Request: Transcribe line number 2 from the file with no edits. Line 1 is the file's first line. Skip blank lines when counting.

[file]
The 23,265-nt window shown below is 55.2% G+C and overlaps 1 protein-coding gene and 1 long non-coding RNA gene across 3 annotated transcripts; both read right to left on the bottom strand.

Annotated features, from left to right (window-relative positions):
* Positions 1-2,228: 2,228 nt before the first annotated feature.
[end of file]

Annotated features, from left to right (window-relative positions):